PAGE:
The ambition, almost from the very beginning of the time spent together in Bern, has been to develop a collective body that will outlive the Sommerakademie as currently planned. At the end of the day, the joint objective was to articulate and propose hands-on, sweeping reforms. Including substantial changes to art education, professional regulation of the art field, public art funding and more. Such are the aims that informed the wide-ranging working sessions this July and August. By most accounts, it appears the eight Fellows have succeeded in laying precisely such foundations for a structure that is sustainable enough – financially and otherwise – to explore the aforementioned issues in long-term, consequential fashion.
The collective contribution of the residents of this cycle of the Sommerakademie is summarized by the name BLOCC (see www.blocc.space). A multifarious, international teaching template that seeks to infiltrate the art-educational complex across the board. From prestigious MA programs to self-organized, artist-run setups. Any serious impact on behalf of Contemporary Art can only be devised with the help of two premises. On the one hand, it must address the way in which art itself is implicated, and propose new working parameters, beyond the endless reproduction of a cosmopolitan, precariously middle-class subject that cannot help but partake in ongoing cycles of gentrification. On the other, it must forge a measured and transgenerational contribution that can only germinate over time, in the very long term.
By devising a syllabus for art students, and drawing on state-of-the-art teaching methodologies that clarify any art students’ place within the political economy of today’s cities, BLOCC succeeds in hitting two birds with one stone. On the one hand, it strategically builds on the existing experience and professional network of the Fellows themselves, a network which stretches across art-educational panoramas on all continents. On the other hand, with its nimble, peer-to-peer teaching modules, and shrewd thematic architecture, it boasts a didactic rigor and savoir-faire which is rare within the latter-day field at large. At the risk of sounding propagandistic, the BLOCC template stands more than a fair chance of success.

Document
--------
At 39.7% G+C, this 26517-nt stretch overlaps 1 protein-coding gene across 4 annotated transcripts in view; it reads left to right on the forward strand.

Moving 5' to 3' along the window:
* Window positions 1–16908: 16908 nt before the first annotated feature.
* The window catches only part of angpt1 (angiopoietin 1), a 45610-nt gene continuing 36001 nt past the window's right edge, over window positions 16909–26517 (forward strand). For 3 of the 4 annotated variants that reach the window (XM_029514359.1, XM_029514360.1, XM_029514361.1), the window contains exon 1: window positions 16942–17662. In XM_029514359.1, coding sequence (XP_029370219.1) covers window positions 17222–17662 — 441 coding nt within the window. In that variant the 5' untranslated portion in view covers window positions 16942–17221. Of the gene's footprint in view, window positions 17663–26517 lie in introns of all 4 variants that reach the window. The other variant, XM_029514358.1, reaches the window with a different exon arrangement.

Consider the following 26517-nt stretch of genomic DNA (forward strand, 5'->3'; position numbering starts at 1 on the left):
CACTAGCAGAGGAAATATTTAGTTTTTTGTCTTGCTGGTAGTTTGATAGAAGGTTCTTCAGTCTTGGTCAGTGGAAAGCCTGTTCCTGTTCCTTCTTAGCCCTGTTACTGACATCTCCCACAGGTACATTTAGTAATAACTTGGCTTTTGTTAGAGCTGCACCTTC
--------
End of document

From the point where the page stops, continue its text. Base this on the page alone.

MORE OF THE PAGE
Expertise and Infrastructure on Offer at the Sommerakademie Paul Klee
Rival Strategy is a cutting-edge, theoretically-driven consulting firm, currently based in London, whose client base ranges from grassroots cultural endeavors, to progressive educational institutions, to corporate heavyweights. By means of a closed workshop session lasting several days, alongside a public lecture, Rival Strategy mapped out distinct definitions of “strategization”; within the economy at large, the political landscape of Europe and the US, and beyond. They then proceeded to chart the resources, immediate priorities and long-term ambitions of BLOCC, so as to render it as steadfast and effective as possible.
Jaya Klara Brekke, for her part, is a researcher of power structures within distributed systems and new technologies. She spends much of her time in Vienna as collaborator of RIAT, Institute for Future Crypto-economics. It was in this capacity that she greatly contributed to our understanding of the potentials of Blockchain. So-called “distributed ledger” technologies and Smart Contracts have recently forged an exhilarating, new playing field where the possibility of rethinking the production of value self-defined, progressive ends – and even rethinking money itself – is not as ridiculously utopian as it may sound. By means of both a closed workshop session, and a public lecture co-hosted by the Kunsthalle Bern, Brekke helped to spell out what BLOCC has to gain (or lose) from engaging in tokenization strategies now offered by cryptofinancial platforms such as Ethereum or Faircoin.